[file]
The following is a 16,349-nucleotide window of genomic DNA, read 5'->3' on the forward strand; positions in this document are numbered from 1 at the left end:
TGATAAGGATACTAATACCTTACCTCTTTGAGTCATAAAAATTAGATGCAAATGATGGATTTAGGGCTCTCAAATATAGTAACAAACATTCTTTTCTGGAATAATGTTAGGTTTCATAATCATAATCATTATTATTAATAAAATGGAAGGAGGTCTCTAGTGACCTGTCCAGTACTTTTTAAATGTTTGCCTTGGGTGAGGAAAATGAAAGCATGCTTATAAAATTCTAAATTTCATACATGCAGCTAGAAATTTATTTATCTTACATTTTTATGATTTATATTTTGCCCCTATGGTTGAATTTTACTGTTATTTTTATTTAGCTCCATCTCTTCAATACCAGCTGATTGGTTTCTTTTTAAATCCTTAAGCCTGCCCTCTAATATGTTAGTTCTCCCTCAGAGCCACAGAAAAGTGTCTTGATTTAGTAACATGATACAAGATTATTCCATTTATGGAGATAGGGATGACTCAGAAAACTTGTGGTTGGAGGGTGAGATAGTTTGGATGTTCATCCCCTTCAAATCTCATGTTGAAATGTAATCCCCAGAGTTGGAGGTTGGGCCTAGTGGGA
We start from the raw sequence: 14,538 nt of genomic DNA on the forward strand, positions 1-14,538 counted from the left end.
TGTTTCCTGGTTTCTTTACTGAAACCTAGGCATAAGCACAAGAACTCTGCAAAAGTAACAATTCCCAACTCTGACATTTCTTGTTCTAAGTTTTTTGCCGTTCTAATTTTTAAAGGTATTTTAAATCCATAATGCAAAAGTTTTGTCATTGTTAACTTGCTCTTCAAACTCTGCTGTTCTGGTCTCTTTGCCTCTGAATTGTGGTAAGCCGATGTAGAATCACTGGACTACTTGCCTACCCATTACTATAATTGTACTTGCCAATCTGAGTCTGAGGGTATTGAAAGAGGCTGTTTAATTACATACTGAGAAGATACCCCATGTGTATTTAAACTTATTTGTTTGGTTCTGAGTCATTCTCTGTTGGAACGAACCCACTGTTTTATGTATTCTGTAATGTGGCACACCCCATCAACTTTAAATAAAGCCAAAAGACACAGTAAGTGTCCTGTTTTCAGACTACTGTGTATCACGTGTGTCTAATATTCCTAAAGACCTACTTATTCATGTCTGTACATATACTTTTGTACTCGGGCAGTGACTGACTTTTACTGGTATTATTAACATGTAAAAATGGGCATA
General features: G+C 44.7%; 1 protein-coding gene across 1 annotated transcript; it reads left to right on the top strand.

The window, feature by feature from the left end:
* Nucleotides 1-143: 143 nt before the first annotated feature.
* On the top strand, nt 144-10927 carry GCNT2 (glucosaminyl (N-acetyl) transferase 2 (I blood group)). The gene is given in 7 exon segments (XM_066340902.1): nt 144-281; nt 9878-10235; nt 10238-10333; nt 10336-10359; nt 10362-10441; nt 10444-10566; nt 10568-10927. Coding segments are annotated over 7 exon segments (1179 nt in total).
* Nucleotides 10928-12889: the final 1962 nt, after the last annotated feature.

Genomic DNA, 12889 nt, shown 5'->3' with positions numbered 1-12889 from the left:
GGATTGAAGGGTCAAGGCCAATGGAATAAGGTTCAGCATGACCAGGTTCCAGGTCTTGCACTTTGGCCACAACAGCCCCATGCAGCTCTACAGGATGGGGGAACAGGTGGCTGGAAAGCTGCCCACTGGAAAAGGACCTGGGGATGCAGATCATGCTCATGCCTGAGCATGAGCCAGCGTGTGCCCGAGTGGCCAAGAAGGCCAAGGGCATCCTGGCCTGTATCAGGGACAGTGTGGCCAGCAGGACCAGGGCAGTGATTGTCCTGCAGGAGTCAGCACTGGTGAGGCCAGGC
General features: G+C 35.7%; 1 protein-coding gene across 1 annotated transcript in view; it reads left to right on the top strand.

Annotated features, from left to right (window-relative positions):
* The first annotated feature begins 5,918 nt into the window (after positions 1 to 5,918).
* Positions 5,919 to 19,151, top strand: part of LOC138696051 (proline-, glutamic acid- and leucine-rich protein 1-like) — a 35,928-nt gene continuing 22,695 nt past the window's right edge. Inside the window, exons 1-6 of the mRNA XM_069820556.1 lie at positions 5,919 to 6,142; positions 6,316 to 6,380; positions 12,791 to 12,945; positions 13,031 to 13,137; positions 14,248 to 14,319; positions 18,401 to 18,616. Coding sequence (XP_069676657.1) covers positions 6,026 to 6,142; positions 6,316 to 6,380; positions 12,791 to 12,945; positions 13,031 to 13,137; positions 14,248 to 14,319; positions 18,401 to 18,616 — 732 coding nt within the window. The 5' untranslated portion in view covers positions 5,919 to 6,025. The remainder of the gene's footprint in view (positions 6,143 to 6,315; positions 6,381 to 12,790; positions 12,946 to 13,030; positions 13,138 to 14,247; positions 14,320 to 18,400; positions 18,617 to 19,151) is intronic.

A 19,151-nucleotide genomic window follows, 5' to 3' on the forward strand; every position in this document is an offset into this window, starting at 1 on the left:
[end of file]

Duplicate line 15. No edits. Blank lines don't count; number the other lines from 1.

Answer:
* Positions 5,919 to 19,151, top strand: part of LOC138696051 (proline-, glutamic acid- and leucine-rich protein 1-like) — a 35,928-nt gene continuing 22,695 nt past the window's right edge. Inside the window, exons 1-6 of the mRNA XM_069820556.1 lie at positions 5,919 to 6,142; positions 6,316 to 6,380; positions 12,791 to 12,945; positions 13,031 to 13,137; positions 14,248 to 14,319; positions 18,401 to 18,616. Coding sequence (XP_069676657.1) covers positions 6,026 to 6,142; positions 6,316 to 6,380; positions 12,791 to 12,945; positions 13,031 to 13,137; positions 14,248 to 14,319; positions 18,401 to 18,616 — 732 coding nt within the window. The 5' untranslated portion in view covers positions 5,919 to 6,025. The remainder of the gene's footprint in view (positions 6,143 to 6,315; positions 6,381 to 12,790; positions 12,946 to 13,030; positions 13,138 to 14,247; positions 14,320 to 18,400; positions 18,617 to 19,151) is intronic.